Cairo – IOM facilitated a capacity building training on counter-trafficking and smuggling in Cairo, Egypt from June 24 to June 28 for officials from the Horn of Africa region. Around thirty law enforcement professionals composed of immigration/border management, police and legal departments from Djibouti, Egypt, Ethiopia, Kenya, Somalia, South Sudan, Sudan and Tunisia took part in a four-day training delivered by IOM’s Special Liaison Office to the African Union and the African Capacity Building Center based in Moshi, Tanzania.
According to Mr. Andrea Dabizzi, Head of Migration and Protection Assistance (MPA) Unit at IOM Cairo, “Trafficking in persons and the smuggling of migrants are profitable criminal activities which are in constant evolution and continuously adapting to the context of the countries where they take place”. This point was further explored by Mr. Mustafa Popal, Minister Counselor for Political Affairs at the. Embassy of the United States in Cairo: “Trafficking and smuggling of migrants are critical for national, regional and global security. Procedures must be adopted in all countries to identify and assist vulnerable migrants and prevent them from becoming victims of human trafficking”.
Irregular migration corridors in the Horn of Africa region are characterized by protection challenges and serious human rights violations involving death, abduction, physical and emotional abuse, gender-based violence, forced labor, ransom and extortion. In 2014, the African Union Horn of Africa Initiative on Human Trafficking and Smuggling of Migrants (AU-HoAI) was launched in Khartoum, Sudan with the aim of fostering cooperation on the issue among the Member States of the region.
The importance of this initiative was further reiterated by Peter Mudungwe from the African Union Commission, who stated: “The Horn of Africa remains an area where volatile and insecure conditions push large numbers of people to move within and across borders.”
In 2016, during its second Ministerial Conference in Sharm El-Sheikh, Egypt, the AU-HoAI established a Technical Working Group of Law Enforcement Agencies (TWG-LE) that in 2017 oversaw a Needs Assessment Report of Law Enforcement Agencies in the region with regards to human trafficking and smuggling. The report identified that, while Law Enforcement Agencies (LEAs) in the region have dedicated units for combating human trafficking and migrant smuggling, they can benefit from specialized skills to differentiate between human trafficking and smuggling, to identify and protect victims, and to prosecute perpetrators. In the report, LEAs also indicated the need for information-sharing amongst the different agencies working to combat human trafficking and migrant smuggling.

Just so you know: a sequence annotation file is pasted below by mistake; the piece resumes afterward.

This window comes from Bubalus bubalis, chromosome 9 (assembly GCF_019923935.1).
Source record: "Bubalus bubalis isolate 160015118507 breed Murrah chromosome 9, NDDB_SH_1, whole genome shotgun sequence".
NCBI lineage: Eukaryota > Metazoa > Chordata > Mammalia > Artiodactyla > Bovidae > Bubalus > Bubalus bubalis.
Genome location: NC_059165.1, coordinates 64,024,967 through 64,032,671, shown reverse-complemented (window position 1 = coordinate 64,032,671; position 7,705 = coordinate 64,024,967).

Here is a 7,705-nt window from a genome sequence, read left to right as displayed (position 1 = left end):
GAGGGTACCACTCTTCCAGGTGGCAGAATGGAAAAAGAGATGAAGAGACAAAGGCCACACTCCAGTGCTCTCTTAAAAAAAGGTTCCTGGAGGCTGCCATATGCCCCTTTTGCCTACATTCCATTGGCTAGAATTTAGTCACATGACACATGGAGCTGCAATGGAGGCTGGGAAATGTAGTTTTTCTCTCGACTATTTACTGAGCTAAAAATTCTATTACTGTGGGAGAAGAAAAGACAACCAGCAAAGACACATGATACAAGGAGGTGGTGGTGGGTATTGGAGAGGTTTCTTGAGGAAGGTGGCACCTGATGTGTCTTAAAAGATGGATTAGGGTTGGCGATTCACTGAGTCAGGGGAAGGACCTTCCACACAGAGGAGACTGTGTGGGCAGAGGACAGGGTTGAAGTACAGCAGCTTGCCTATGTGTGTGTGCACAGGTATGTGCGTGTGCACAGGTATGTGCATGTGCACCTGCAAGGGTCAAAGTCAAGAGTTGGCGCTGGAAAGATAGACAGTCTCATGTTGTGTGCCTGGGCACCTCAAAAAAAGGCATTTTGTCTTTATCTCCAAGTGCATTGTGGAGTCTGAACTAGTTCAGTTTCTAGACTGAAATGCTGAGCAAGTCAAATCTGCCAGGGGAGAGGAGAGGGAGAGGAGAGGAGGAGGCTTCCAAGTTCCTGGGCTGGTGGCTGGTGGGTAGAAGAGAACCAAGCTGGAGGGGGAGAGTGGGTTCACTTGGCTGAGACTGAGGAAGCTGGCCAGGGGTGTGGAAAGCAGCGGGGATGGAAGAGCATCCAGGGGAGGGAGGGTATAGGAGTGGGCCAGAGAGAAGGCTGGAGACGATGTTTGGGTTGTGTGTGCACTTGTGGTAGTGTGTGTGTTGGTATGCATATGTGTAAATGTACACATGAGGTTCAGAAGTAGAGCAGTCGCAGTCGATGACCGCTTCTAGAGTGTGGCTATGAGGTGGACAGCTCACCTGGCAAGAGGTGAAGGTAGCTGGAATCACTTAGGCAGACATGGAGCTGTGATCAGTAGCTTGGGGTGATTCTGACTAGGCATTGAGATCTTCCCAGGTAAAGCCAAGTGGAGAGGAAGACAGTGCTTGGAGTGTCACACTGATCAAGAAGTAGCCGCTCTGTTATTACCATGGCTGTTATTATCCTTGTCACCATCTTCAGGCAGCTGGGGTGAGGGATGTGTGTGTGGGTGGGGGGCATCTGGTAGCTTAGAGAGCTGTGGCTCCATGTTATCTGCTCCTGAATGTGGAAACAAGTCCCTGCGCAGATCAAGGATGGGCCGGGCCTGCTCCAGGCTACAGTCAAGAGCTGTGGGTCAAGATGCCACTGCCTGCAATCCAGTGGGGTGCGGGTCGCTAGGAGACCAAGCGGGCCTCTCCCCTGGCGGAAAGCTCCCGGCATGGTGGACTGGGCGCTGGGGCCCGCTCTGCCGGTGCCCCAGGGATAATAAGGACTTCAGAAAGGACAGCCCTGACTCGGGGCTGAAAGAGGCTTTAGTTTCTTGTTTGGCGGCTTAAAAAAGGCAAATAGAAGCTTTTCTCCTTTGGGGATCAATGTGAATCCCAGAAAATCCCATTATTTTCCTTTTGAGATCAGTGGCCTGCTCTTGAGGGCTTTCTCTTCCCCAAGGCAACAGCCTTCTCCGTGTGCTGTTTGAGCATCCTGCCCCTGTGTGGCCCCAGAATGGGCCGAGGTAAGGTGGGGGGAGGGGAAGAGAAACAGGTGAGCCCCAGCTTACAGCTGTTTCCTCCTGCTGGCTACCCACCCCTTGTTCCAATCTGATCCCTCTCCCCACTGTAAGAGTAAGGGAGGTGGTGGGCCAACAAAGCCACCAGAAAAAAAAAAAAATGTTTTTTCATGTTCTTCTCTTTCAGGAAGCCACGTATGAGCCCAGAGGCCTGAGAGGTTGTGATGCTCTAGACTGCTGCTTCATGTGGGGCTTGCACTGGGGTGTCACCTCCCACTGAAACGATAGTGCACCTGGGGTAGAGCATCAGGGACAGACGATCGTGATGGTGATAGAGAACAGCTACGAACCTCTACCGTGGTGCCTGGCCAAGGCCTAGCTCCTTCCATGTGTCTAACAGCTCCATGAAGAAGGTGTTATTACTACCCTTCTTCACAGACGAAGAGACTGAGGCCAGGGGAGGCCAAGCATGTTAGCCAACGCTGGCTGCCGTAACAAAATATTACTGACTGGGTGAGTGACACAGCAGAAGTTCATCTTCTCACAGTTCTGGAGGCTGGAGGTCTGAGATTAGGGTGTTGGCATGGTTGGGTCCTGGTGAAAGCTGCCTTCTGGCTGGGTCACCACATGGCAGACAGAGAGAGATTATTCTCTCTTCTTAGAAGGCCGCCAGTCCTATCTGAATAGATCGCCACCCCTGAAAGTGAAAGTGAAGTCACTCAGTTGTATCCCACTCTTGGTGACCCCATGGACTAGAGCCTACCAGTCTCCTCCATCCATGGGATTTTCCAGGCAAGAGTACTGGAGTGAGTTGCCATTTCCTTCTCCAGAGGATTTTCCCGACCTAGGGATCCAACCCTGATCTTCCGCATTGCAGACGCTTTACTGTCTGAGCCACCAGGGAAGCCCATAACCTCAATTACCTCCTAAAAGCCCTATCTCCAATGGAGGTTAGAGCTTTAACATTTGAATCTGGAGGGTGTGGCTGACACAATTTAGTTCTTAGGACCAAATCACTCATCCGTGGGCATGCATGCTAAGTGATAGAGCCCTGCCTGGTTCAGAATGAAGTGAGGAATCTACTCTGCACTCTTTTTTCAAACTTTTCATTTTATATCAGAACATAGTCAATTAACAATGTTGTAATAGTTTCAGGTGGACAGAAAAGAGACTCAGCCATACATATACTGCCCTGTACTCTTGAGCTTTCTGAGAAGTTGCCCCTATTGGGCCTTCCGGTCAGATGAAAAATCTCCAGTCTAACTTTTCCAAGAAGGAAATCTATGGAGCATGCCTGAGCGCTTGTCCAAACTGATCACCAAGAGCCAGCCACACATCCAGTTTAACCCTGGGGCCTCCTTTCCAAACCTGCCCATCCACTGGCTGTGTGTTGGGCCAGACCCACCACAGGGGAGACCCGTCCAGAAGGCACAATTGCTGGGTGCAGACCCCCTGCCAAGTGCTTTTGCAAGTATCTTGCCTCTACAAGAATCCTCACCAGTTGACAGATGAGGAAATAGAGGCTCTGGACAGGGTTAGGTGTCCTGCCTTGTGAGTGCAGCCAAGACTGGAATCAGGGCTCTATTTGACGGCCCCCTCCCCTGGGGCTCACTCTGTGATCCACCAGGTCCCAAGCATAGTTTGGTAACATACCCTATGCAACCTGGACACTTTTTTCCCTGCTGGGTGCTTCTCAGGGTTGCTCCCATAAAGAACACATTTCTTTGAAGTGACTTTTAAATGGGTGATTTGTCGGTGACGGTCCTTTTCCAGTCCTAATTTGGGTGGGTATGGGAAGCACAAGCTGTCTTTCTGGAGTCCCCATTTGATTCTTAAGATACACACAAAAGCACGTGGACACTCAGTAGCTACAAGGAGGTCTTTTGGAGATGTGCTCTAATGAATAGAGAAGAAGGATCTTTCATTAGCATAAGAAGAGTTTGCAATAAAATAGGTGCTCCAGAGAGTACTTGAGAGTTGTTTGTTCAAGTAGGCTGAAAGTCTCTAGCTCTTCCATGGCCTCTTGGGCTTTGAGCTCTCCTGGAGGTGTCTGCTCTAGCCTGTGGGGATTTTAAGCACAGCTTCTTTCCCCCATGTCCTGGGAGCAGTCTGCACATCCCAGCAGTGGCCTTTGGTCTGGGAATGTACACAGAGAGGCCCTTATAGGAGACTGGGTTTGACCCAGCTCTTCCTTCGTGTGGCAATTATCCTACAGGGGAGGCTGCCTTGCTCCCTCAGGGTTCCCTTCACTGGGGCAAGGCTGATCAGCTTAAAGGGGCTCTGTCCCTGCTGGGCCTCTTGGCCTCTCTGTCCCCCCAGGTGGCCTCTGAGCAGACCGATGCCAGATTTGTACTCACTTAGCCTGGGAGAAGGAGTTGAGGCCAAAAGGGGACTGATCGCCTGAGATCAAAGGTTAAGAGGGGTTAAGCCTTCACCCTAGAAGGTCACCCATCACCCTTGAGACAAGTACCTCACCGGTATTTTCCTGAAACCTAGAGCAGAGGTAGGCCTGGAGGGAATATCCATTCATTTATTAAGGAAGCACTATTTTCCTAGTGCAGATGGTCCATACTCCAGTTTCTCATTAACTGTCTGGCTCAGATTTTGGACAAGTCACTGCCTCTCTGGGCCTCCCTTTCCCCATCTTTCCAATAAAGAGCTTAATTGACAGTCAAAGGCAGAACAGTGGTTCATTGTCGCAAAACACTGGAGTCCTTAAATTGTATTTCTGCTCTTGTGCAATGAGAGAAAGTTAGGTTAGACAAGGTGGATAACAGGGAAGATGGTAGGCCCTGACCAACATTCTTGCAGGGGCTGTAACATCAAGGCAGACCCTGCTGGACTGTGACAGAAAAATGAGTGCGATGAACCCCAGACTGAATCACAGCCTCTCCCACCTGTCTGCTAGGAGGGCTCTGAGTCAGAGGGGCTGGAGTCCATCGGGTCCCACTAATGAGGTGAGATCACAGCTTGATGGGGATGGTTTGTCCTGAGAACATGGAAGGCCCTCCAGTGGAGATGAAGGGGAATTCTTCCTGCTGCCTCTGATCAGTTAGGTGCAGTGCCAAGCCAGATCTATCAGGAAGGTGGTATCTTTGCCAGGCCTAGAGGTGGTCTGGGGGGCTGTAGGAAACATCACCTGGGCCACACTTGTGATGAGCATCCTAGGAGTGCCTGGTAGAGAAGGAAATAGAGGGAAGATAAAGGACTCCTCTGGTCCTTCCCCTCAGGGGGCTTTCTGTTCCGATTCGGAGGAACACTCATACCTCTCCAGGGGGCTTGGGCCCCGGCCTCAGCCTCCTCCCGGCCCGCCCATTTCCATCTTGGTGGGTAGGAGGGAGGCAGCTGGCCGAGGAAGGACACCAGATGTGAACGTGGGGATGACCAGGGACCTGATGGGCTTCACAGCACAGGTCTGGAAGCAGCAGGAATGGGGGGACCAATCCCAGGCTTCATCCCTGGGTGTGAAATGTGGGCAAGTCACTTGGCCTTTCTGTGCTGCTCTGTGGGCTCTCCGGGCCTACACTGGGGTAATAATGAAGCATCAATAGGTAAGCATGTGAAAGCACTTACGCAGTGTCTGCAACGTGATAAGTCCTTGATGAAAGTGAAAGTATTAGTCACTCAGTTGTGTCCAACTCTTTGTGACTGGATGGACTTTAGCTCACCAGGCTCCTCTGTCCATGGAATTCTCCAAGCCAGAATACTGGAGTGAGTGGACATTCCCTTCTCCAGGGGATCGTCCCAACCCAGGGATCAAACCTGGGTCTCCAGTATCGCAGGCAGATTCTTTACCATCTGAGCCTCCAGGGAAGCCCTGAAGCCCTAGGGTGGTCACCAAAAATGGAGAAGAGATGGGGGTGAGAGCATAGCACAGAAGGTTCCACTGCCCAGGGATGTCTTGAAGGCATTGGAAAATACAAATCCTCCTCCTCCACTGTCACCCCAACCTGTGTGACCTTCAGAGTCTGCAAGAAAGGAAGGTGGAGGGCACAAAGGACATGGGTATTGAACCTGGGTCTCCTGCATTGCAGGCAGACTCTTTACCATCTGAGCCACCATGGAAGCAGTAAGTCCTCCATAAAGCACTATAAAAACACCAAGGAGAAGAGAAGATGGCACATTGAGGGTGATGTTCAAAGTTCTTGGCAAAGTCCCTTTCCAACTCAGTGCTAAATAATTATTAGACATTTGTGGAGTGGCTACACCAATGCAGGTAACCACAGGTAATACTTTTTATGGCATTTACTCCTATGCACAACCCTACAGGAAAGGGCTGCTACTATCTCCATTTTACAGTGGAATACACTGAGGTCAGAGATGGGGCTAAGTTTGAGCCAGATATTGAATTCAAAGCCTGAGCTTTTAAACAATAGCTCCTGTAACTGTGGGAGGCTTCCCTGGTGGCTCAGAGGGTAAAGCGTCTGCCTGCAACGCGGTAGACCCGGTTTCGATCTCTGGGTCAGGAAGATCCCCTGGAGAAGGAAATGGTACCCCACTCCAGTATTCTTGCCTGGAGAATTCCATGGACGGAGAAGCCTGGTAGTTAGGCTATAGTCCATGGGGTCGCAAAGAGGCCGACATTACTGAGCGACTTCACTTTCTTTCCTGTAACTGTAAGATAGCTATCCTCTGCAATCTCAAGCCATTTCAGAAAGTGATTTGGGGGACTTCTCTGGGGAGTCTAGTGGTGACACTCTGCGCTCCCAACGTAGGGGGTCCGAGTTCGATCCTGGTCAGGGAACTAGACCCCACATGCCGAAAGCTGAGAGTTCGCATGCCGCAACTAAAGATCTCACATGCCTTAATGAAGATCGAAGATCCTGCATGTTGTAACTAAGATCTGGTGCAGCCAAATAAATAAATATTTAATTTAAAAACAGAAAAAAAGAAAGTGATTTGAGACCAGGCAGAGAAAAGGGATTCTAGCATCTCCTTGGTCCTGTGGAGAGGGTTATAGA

“Trafficking in persons and smuggling of migrants do not stop at being one form of transnational organized crime - a single approach does not suffice to provide a base for concrete action to combat those crimes”, stated H.E. Ambassador Dina El-Sehy – Deputy Assistant Minister for Migration, Refugees and Combatting Human Trafficking
By combining local knowledge with international expertise, the training will focus on sharing practical strategies for combating modern day human trafficking and smuggling, while emphasizing best practices in cross border, regional and international law enforcement. Beyond dispensing technical expertise, the training is expected to serve as a platform for exchanging knowledge on, and fostering partnership against, human trafficking and smuggling within the Horn of Africa region. The training supports the achievement of the Sustainable Development Goals, especially on the theme of human trafficking in the targets of three goals: 5, 8, and 16.